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Habits

I’ve been thinking about habits this month. There are some habits, rituals and routines I have implemented in my life which are obviously good. For example, brushing my teeth – obviously good not only for myself, but also for those who come in close contact with me. A new habit (thank you COVID-19) is wiping down high-touch items in the church office every morning. Additionally, each January for at least 11 years, I’ve been in the habit of intentionally seeking the Lord through prayer and fasting. It started with a co-worker inviting me to join her as she united with those from her church participating in a 21 day fast.

Personally, it’s been different every year, varying by length of time and the type of fast. Sometimes, it’s been an all-out Daniel-type fast, eliminating all meats and sweets and processed foods. I think last year, I used the Whole 30 parameters because, honestly, I get really cranky when I don’t eat protein, and I just didn’t want to take that out on my ECC colleagues. Some years, I also avoid social media. This year, along with some other things, I’m taking a break from social media with the exception of work-related items.

I’ve been amazed at the number of times since I started walking this out I’ve reached for my phone, opened my Facebook app, realized I’m fasting from it, closed it, and immediately opened my Instagram app. STOP IT, ANGELA! I’ve also inadvertently replaced one habit – opening social media – with another similar habit – opening email. Typically, my first act of most mornings (when I actually decide to open my eyes rather than just peek enough to find the snooze button) is to reach for my phone and open Facebook to make sure I don’t have any notifications or didn’t miss something monumental. Now, I’m opening my email.

Sometimes it isn’t until we try to stop doing something that we realize how deeply rooted it has become in our lives. It has become a habit. When we recognize a habit is prevalent, good or bad, I think it can be wise to ask, “Why am I doing this?” For my situation, why do I reach for my phone and open social media all throughout the day? Is it because I am bored? Is it because I fear missing out on something? Is it because I like the feeling I get when someone likes my posts or makes a comment?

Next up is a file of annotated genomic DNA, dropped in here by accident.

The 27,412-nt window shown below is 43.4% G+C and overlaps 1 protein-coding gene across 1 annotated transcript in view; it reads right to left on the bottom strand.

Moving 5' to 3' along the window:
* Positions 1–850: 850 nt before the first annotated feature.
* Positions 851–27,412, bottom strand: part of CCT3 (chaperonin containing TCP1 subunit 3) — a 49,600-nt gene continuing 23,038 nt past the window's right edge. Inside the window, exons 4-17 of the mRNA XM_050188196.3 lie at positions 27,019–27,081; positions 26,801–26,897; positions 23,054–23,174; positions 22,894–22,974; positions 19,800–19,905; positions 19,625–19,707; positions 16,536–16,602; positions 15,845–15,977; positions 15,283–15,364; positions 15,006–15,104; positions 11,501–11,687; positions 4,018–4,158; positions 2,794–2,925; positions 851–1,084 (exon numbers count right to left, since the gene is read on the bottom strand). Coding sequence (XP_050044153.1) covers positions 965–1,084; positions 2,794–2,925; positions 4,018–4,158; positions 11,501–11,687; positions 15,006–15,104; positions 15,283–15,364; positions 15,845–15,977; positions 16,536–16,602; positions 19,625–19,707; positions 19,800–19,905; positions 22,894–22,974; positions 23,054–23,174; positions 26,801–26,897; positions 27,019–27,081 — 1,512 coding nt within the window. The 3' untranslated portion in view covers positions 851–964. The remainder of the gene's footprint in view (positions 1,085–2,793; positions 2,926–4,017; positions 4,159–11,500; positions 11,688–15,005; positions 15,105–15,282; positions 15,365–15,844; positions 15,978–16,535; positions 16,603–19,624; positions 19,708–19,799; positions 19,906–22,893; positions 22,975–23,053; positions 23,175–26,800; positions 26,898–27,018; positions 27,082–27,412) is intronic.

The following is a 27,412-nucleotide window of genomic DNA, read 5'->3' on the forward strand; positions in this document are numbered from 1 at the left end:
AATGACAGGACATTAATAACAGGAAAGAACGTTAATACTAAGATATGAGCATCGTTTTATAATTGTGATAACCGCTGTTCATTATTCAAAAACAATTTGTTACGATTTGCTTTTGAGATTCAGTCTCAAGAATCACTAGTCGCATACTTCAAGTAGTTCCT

I recently re-listened to Pete’s message from our series on spiritual disciplines and was reminded of the idea from Jentezen Franklin that “habits become heartless routines.” So, when thinking about my spiritual disciplines and habits, it’s also important to examine the why. Why do I read my Bible? Why do I go to church? Why do I fast every January? Even good habits can become meaningless and mundane if I’m not careful.

Examine your habits, even the good ones. What are your motives? What need or desire do you think is being met by the rituals that fill your time? Are there things that you’ve allowed to creep in and pilfer from what’s most important?

Part of my January fast has been to look at the previous year and how God has answered prayer and worked in my life. As I look back on the last 10 months and all the things which have been shaken from our lives due to COVID-19, the word “shaken” stands out and reminds me of Hebrews 12:26-29: “At that time his voice shook the earth, but now he has promised, ‘Once more I will shake not only the earth but also the heavens.’ 27 The words ‘once more’ indicate the removing of what can be shaken—that is, created things—so that what cannot be shaken may remain. 28 Therefore, since we are receiving a kingdom that cannot be shaken, let us be thankful, and so worship God acceptably with reverence and awe, 29 for our ‘God is a consuming fire.’”

God’s kingdom cannot be shaken. Are you willing to allow Him to shake the created things and make space for more of Him?

- Angela Hastings